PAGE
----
Snellville Bicycle Accident Lawyer
Bicycle Accident Lawyers Serving Snellville Injured Victims
While there are several bicycle paths and trails in Gwinnett County, bicycling to work or to other destinations usually requires bicyclists to ride on a highway or local street. County officials are discussing a dedicated bicycle path that would stretch from Loganville to Stone Mountain, but bicyclists who travel around Gwinnet County today must share roads with cars and trucks. Our Snellville bicycle accident lawyer helps bicycle riders seriously injured by another driver’s negligence.
When bicyclists are injured or experience wrongful death in traffic accidents, drivers are legally liable when their violation of a traffic safety law (or any other act of careless driving) was a primary cause of the accident.
What Georgia Laws Govern Bicycle Accidents?
Bicycles are “vehicles” under Georgia law. O.C.G.A. § 40-1-1(75). Any Georgia traffic law that applies generally to “vehicles,” not just to “motor vehicles,” applies to bicycles. O.C.G.A. § 40-6-291(a). An exception to that rule is that bicycles, unlike motor vehicles, can be operated on the shoulder of a road. O.C.G.A. § 40-6-291(b).
Except for controlled-access roads where the Department of Transportation or a local ordinance prohibits bicycle operation, bicyclists have the same right to travel on roads as other vehicles. O.C.G.A. § 40-6-51(a). Subject to certain exceptions, a bicyclist must “ride as near to the right side of the roadway as practicable.” O.C.G.A. § 40-6-51(b). Exceptions include making a left turn, riding outside of a right turn lane when the bicyclist is not turning right, and avoiding obstacles in the road.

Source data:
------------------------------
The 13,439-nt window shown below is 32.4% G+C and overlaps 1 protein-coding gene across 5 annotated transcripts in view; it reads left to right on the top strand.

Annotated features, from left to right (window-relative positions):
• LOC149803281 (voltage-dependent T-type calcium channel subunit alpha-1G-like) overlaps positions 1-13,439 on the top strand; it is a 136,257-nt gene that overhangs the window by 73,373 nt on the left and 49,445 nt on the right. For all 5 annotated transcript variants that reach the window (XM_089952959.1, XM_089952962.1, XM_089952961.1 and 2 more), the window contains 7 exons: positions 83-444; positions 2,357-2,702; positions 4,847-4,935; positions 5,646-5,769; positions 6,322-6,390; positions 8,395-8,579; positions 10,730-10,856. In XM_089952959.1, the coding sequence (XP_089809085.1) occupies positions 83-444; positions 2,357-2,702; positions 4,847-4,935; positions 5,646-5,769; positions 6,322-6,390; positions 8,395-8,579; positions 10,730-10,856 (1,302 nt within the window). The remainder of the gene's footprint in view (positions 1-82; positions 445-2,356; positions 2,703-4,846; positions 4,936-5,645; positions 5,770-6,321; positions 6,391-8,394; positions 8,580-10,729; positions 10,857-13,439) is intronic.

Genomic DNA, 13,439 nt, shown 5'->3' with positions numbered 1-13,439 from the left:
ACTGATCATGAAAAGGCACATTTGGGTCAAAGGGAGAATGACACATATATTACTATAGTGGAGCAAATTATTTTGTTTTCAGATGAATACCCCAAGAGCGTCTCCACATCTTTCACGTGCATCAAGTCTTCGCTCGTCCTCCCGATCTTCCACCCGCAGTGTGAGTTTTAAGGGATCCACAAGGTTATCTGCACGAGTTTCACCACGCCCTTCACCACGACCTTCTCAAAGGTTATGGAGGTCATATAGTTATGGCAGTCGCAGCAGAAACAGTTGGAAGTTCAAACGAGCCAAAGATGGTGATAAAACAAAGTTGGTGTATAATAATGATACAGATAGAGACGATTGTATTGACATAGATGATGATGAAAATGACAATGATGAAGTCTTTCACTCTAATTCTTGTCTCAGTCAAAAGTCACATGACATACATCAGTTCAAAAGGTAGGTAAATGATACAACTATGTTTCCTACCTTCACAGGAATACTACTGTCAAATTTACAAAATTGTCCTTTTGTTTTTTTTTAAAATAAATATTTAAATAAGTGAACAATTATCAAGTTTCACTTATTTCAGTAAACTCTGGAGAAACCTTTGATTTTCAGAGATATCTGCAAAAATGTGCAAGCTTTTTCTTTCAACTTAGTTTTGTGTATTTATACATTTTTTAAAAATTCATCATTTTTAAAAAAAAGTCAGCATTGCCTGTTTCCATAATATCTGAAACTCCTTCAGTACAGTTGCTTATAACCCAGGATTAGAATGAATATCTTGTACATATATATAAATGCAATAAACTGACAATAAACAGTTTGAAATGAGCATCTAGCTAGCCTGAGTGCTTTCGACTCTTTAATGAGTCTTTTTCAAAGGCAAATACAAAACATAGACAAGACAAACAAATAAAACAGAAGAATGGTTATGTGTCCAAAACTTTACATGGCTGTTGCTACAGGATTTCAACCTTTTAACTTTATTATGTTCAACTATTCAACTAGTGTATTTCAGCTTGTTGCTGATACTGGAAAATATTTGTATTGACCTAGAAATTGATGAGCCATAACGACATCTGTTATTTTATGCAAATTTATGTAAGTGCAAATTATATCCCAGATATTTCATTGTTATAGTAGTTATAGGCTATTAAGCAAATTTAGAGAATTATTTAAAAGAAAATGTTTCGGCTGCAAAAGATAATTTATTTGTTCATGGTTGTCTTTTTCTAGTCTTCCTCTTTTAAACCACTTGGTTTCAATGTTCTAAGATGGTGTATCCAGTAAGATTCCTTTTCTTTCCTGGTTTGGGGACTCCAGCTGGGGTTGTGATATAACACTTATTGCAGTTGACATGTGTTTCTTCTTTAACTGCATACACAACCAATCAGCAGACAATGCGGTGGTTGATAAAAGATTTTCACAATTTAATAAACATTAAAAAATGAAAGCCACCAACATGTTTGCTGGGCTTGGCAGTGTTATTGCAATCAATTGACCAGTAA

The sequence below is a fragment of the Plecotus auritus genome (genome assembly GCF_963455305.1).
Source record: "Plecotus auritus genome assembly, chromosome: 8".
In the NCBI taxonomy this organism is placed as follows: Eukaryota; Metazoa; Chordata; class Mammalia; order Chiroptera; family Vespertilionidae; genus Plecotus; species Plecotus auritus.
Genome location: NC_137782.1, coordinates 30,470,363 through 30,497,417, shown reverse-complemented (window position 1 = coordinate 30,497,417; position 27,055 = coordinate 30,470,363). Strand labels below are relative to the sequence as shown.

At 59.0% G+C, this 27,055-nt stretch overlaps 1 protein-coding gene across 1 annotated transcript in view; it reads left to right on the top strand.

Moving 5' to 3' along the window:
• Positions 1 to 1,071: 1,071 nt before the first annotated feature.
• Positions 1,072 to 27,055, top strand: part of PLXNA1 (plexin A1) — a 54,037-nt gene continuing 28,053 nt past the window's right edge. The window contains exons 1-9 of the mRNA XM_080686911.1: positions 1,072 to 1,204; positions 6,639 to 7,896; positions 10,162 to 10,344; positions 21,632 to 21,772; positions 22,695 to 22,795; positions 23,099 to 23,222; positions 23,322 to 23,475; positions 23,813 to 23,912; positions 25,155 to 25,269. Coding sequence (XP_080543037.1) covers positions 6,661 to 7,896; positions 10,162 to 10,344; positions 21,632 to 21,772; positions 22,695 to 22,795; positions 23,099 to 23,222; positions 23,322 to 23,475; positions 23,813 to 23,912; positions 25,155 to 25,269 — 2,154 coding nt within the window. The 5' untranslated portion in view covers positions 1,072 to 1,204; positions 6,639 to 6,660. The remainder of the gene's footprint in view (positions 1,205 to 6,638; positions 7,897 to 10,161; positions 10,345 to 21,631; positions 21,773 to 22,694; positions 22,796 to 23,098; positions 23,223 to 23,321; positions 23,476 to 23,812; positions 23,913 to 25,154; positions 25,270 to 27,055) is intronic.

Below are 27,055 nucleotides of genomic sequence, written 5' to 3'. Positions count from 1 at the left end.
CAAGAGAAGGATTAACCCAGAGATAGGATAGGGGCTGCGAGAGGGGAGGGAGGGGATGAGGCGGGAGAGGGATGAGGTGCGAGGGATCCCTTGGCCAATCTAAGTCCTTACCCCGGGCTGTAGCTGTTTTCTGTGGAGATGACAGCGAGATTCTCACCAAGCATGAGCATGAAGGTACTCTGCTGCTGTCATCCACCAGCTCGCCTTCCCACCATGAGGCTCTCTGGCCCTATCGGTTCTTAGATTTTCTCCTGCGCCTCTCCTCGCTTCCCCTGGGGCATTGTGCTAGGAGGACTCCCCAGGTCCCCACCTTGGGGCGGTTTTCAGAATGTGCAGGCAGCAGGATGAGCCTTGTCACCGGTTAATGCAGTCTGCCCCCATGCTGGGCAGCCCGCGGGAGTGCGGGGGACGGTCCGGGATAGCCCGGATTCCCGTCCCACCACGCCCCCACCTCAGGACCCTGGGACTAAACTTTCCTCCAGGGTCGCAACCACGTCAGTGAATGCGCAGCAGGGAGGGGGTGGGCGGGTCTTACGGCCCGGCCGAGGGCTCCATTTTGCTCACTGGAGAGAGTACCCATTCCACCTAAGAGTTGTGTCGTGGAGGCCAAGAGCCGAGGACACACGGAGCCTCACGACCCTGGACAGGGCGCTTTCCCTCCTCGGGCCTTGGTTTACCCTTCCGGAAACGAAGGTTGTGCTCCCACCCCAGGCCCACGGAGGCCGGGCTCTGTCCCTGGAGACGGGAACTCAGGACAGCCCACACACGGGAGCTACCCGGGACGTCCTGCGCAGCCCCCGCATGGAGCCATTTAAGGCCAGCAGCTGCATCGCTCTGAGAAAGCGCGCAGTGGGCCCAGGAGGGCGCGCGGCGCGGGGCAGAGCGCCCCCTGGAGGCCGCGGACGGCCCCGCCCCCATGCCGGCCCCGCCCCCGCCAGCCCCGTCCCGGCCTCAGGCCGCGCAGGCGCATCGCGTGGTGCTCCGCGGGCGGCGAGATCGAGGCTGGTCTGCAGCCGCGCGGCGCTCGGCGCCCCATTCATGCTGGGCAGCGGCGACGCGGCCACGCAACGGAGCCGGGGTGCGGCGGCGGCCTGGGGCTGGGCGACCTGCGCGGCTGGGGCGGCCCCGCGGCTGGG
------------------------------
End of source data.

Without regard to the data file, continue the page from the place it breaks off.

Drivers have a duty under Georgia law to watch for bicycles on the road and to exercise reasonable care to avoid collisions. Riders may not assume that the road is clear of traffic (including bicycle riders), but must “maintain a diligent lookout” for other vehicles. Leggett v. Brewton, 104 Ga. App. 580 (1961). Drivers are negligent when they collide with a bicycle because they were not watching the road.
When a driver passes a bicyclist, Georgia law requires the driver to maintain a distance of at least three feet between the driver’s vehicle and the bicycle until the driver is “safely past the overtaken bicycle.” O.C.G.A. § 40-6-56. When a bicyclist is riding in a separate bike lane, drivers have an obligation to yield to the bicycle. O.C.G.A. § 40-6-55. A driver who wants to turn right but must pass through a bike lane to complete the turn must, therefore, yield to a bicycle that is occupying the lane.
Drivers violate Georgia Code § 40-6-49 by tailgating bicyclists. Many bicycle collisions are caused by drivers who crash into the rear of a bicycle because they were following “more closely than is reasonable and prudent.”
Any other violation of a traffic safety law, or any other act of careless driving, can make a driver liable for a collision with a bicyclist.
Can Someone Other than a Driver Be Liable for a Georgia Bicycle Accident?
Most serious bicycle accidents involve cars or trucks colliding with a bicycle. However, any negligent act that causes injury to a bicycle rider can create liability. For example, someone who pushes a hand truck stacked with boxes into the path of a bicyclist might negligently cause an injury by failing to observe the oncoming bicycle rider.